February 18, 2014

The Gas Face

I have a tremendous amount of respect for those who put themselves on the front lines, even if I disagree with their tactics and conclusions.  I am quite aware of the multitude of confusing information and misinformation that passes as “news” in this hyperbolic, 24/7, social media era.  Consequentially, I can understand how some can be in a state of confusion...a little bit.

With that said, let me be clear, “opting out” is a copout.

Photo from Kelly Ann Photography
The picture of this young lady on the left has become “viral” and is being used as conclusive evidence surrounding the idiocy of "high stakes testing."  As I have said previously, ANYONE who knows me personally, knows that I abhor testing and most simple quantifiable measures of academic performance.  As an avid sports fan I can see the merits of numbers.  However, when it comes to the classroom and life outside the lines, there are so many variables which enter the equation that it is difficult to quantify performance exclusively by using such measures as A,B,C or “proficient,” “basic,” or the dreaded “below basic.” 

So Stuart, since you think it is wrong to opt out of this overindulgent, excessive amount of "high stakes testing," you are in favor of testing our babies incessantly and measuring the worth of their hard working teachers by their test scores?  If I had $5 for every time someone wanted to pin that on me, I’d be riding around in my new 2014 Range Rover.  So for the umpteenth time, let me clarify my position and my disdain with the incomplete conclusions drawn from my fellow bloggers at The Chalk Face and by those who call themselves so called Badass Teachers

     1) To describe the face of the young girl as “hearbreak” is well…disingenuous.  I know countless teachers who would look at that face of frustration and see not just the frustration but also persistence (yes a dirty word for some of y’all) and resilience (even worse, I know).  What these two words mean to me is that yes, things are hard, but with time, patience, practice and yes teaching (both from parents and educators) it will get better. 

I am 100% positive that James Baldwin, Miles Davis, Itzhak Perlman, John Lennon, Michael Jordan, Hank Aaron or any other person who has achieved excellence in their respective profession (intellectual or otherwise) has had, at some point, that same exact look, or worse, on their face as they drove to reaching the highest levels of proficiency in their professions. 
2) What message are we sending to children of this generation if we insist that if they, or others think something is “hard” then they can “opt out?”  It is already bad enough that there is a false sense of accomplishment with this generation concerning receiving awards for simply showing up and participating on the soccer field or other sporting endeavors. When these same kids enter the classroom, they expect that if they do the same thing (show up) their simple attendance equals positive academic achievement.  Sorry, it doesn’t work that way, no matter how many ways people try to spin it.  Hard work and success require significantly more than showing up.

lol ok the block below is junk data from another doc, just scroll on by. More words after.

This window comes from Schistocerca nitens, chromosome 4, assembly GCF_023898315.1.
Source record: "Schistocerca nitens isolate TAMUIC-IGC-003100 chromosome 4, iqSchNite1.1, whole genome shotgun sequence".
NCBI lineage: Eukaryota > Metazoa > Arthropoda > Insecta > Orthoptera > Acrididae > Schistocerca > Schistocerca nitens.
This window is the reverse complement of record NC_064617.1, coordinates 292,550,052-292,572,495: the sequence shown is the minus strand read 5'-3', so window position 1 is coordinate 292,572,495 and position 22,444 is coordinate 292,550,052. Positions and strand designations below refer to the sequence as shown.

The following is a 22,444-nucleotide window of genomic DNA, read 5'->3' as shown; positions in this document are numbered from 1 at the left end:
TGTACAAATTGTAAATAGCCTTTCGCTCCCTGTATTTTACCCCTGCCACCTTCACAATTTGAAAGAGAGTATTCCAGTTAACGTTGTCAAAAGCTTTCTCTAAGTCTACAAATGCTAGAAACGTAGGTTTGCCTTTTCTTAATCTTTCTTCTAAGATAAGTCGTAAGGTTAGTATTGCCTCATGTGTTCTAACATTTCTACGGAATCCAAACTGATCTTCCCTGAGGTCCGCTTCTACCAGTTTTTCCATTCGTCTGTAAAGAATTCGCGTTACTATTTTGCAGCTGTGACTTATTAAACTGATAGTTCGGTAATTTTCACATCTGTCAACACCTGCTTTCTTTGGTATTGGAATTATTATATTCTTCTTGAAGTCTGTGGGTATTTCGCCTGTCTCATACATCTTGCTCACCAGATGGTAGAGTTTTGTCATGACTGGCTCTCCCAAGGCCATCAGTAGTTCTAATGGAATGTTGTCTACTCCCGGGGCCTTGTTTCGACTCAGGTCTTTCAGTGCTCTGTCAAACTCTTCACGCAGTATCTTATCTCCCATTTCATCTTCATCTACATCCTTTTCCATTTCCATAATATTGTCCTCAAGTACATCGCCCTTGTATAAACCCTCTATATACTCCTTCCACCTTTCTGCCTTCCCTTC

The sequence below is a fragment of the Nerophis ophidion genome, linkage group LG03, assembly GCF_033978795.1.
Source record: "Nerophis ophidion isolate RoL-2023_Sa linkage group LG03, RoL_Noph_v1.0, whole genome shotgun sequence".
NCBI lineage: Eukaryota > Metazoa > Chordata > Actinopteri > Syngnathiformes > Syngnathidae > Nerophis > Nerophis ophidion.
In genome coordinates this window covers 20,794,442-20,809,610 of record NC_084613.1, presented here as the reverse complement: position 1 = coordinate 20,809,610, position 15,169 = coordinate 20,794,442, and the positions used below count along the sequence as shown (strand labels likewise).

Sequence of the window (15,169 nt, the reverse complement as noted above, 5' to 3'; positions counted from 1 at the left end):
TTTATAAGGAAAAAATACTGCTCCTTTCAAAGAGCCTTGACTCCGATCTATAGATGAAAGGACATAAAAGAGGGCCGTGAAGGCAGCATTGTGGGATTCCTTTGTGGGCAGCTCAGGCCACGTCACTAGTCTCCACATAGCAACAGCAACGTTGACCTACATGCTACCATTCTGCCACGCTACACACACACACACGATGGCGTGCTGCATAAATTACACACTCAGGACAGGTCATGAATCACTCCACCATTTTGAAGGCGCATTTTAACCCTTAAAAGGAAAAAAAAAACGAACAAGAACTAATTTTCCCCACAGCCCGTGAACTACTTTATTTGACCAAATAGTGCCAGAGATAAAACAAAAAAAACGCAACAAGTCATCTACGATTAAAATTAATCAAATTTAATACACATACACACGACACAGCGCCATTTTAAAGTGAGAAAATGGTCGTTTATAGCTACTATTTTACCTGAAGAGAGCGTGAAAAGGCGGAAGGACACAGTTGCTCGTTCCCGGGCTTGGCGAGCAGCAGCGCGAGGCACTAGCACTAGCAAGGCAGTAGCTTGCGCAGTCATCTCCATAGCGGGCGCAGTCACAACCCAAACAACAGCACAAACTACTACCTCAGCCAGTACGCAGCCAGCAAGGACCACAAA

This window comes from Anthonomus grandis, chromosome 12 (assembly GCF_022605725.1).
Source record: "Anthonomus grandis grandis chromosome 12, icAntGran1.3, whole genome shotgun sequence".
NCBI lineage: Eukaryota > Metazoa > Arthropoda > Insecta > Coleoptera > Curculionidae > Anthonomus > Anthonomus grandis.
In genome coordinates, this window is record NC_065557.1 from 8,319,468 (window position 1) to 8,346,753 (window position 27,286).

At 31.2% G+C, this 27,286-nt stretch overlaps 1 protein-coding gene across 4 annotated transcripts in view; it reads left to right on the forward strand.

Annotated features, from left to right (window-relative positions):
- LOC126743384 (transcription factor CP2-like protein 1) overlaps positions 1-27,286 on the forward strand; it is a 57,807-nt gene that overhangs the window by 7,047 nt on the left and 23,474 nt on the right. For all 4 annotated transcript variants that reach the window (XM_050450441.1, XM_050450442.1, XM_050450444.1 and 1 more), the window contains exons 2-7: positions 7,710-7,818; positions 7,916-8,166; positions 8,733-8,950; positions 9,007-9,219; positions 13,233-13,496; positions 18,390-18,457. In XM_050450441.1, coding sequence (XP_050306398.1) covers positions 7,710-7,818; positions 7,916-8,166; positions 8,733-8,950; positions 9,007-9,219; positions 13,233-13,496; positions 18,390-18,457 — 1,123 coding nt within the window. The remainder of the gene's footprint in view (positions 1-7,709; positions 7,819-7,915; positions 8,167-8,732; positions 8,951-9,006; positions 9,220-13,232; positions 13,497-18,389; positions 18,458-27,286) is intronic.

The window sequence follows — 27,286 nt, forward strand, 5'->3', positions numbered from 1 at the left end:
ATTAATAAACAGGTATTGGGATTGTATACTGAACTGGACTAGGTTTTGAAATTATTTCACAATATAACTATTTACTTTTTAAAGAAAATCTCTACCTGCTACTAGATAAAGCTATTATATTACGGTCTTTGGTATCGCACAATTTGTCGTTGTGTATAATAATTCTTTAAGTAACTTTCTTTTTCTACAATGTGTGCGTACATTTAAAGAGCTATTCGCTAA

3) “The testing culture has created an environment where kids are told almost constantly, by way of test scores, that they are not good enough, regardless of how hard they try.” (The Chalk Face - Nelson 2/12/14)  Really?  I constantly see people on social media, in professional development trainings in my years in the classroom, and at academic educational conferences, constantly repeat the refrain that teaching is as much an “art as it is a science.” 

With that said, science is about the process of failing, learning from ones mistakes, making adjustments and retrying from the beginning, and ultimately succeeding.  So yes, you’re not good enough on your first try, or maybe your second, but if you simply “opt out” you’re never going to learn.  Does that take the joy out of learning?  I’m sorry, my perspective is that is EXACTLY where the joy is.  In finding different routes to conclusions, in examining the inquiry process, in learning with and from your classmates, in finally finding the answer and quickly raising your hand to be acknowledged.  THAT is the joy…So for all of you who think that because something is hard, we should not try, think about your own life experiences.  Did you give up?  Did you simply crawl into a hole because you could not do something?  Sure, sometimes that hole is comfortable and comforting, but as the saying goes “if you can make it through the night, there is a brighter day.”

So in my most humble opinion, don’t opt out, opt in…

We can all agree that we should reform the incessant high stakes test preparation that passes as pedagogy these days, but overall we need to keep going, keep fighting, and keep pushing towards teaching our children to find the joy in the simplest discoveries, and yes, in the process.  Another adage that I used to have on my classroom wall was from the inspirational speaker Marianne Williamson, “it is not up to you what you learn, but whether you learn through joy or pain.”  

Find the joy.  


  1. At least you didn't use the word "grit".

    1. "Grit" is a term currently being employed by some who are seeking to quantify resilience and persistence. I suggest that instead of gritting your teeth at the use of specific words, that you examine the research surrounding them. Here is a Ted Talk from Dr. Duckworth on her work...http://www.ted.com/talks/angela_lee_duckworth_the_key_to_success_grit.html